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Can the Tax Industry Be Self-regulated?

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Published: Tue, 24 Apr 2018

Tax Summative: Critically discuss the assertion that the tax industry cannot be trusted to regulate itself.

  • Introduction, how is UK Tax Industry regulated? HMRC
  • What ways have HMRC been successful?
  • PwC scandal FOR Assertion
  • Ethics
  • Final Opinion

It is well known that tax advisory work within the UK is a legally unregulated profession, therefore in order to uphold high standards, the profession depends heavily upon self-regulation by the professional bodies. It is understood that the accounting profession is more prevalent than the legal profession within the market for large business tax advice in the UK. The efficacious tax advisory role of accountants in the UK may, to a certain extent, be explained by the sound working relationships that conventionally exist between the accountancy firms and HMRC, the UK tax authority. It can be argued that that strong relationships with the UK tax authority have corroborated the advising position of the UK accountancy profession.

The direct regulations of the tax advisory profession in the UK include a professional code of conduct that warrants professional conduct by incorporating aspects such as due care, integrity, confidentiality and objectivity, tax advisers who are affiliates of the CIOT (Chartered Institute of Taxation), ATT (Association of Taxation Technicians), or accountancy professional bodies are under obligation to follow this code. Consequently, affiliates who disregard the professional code may be scrutinised by the Taxation Disciplinary Board, which is an independent body established in 2001 by the CIOT and ATT. In addition, a percentage of tax advisers are bound by supplementary codes, for instance member firms of KPMG International practice a Global Code of Conduct which discloses the internal governance affairs of all KPMG firms. As a result of the investigations lead by the US Department of Justice into the US member firm of KPMG International with regard to the trade of tax shelters in the US between 1996 and 2002, KPMG UK (as of 2004) now apply the UK Principles of Tax Advice which summarises the governance operations of KPMG UK in relation to taxation. The unfavourable perception of the UK tax advisory profession has encouraged the implementation of professional codes by the UK tax advisory bodies that highlight a high level of societal accountability of the tax profession, going past perceptions that stick to the definition of the law.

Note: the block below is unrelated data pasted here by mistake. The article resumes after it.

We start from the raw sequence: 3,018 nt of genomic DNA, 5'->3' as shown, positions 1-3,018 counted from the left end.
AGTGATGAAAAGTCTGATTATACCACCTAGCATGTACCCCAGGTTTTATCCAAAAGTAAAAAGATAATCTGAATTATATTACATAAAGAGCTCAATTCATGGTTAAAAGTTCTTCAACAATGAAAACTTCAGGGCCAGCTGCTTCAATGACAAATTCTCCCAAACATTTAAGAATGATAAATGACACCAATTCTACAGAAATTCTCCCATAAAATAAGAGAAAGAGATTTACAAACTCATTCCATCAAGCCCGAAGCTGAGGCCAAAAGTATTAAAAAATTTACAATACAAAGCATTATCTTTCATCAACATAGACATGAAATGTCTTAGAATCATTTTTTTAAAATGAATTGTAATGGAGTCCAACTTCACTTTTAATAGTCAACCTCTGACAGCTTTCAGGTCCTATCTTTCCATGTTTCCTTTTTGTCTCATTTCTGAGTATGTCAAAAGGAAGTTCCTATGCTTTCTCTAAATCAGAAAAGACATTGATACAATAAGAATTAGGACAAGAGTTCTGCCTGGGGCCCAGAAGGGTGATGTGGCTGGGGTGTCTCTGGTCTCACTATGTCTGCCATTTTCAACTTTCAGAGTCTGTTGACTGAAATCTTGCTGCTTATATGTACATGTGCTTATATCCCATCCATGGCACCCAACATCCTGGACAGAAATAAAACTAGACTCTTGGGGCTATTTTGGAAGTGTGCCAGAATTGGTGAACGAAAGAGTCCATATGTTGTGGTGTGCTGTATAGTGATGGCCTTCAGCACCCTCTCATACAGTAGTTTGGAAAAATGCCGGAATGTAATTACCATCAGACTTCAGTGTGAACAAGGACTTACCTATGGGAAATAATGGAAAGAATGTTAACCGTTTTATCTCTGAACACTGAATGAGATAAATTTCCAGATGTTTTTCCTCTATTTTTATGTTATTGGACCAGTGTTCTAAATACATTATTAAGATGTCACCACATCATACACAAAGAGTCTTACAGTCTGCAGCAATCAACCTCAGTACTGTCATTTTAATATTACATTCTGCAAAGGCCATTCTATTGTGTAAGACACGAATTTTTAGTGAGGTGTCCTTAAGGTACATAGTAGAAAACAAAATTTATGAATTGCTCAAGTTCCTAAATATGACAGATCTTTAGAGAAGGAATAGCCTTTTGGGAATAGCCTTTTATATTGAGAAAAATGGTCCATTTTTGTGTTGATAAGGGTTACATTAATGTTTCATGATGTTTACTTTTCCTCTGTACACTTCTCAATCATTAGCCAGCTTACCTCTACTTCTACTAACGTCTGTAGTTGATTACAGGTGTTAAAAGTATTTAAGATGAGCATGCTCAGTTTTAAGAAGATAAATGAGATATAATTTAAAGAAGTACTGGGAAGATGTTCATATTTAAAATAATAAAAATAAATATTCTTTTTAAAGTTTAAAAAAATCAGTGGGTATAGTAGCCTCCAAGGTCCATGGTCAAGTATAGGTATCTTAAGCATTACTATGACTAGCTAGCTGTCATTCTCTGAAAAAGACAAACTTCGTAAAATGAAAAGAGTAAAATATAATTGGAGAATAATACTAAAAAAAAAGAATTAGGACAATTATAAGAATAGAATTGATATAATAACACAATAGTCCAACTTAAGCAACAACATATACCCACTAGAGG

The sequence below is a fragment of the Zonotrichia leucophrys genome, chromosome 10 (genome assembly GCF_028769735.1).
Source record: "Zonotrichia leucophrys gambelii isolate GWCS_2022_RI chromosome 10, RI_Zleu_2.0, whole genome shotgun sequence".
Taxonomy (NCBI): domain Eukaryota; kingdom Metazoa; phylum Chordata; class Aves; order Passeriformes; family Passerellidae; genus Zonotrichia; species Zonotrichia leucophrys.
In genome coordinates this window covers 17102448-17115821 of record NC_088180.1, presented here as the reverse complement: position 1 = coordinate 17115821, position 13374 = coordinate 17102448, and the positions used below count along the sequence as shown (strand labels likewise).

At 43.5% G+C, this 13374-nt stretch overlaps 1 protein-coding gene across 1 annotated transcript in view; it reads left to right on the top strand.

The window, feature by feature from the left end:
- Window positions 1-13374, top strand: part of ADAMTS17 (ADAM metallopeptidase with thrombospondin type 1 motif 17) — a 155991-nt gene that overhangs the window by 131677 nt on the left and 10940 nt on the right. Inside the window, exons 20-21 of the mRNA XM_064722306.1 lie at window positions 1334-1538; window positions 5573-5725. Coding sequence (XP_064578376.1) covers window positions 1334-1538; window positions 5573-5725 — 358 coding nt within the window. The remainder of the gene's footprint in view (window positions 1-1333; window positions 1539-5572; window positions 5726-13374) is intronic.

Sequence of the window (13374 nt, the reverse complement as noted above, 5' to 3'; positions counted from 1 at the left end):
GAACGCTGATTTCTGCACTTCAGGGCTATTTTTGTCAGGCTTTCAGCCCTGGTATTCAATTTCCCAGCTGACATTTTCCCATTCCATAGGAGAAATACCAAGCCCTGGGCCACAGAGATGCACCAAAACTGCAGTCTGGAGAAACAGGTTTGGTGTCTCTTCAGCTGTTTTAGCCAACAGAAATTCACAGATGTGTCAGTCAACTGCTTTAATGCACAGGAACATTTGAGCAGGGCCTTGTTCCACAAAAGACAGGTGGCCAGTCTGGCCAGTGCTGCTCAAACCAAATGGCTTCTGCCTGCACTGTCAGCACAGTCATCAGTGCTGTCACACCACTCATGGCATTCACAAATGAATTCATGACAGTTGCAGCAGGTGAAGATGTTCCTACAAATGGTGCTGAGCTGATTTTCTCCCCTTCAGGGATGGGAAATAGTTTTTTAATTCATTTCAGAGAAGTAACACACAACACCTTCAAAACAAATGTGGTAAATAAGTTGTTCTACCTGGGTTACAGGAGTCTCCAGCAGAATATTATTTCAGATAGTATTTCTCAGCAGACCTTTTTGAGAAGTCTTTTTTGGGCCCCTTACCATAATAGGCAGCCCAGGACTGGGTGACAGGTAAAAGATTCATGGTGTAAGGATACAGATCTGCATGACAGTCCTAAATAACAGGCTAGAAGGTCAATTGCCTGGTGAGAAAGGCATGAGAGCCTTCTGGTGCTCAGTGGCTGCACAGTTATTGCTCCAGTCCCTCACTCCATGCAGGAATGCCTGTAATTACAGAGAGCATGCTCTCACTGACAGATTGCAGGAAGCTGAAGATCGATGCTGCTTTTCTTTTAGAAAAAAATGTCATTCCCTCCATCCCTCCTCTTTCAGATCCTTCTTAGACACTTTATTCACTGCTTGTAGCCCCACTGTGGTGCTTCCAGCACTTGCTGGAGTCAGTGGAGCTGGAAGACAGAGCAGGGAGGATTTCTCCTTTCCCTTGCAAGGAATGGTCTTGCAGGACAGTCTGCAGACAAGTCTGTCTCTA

Alongside direct regulations of the tax industry, indirect regulations of the tax advisory profession in the UK also exist. In spite of heated discussions in recent years, the UK Government has abstained from putting into effect legislation that would directly regulate the tax industry. However, UK policymakers have acknowledged tax avoidance schemes by introducing new legislation. Rules regarding the Disclosure of Tax Avoidance Schemes, or more commonly referred to as DOTAS, introduced new reporting obligations for both taxpayers as well as their advisors commencing from 2004. In addition, following detailed examination, the General Anti-Abuse Rule (GAAR) was implemented, in hopes of confronting abusive tax avoidance, the effects of which are yet to be seen as the legislation was only introduced in 2013.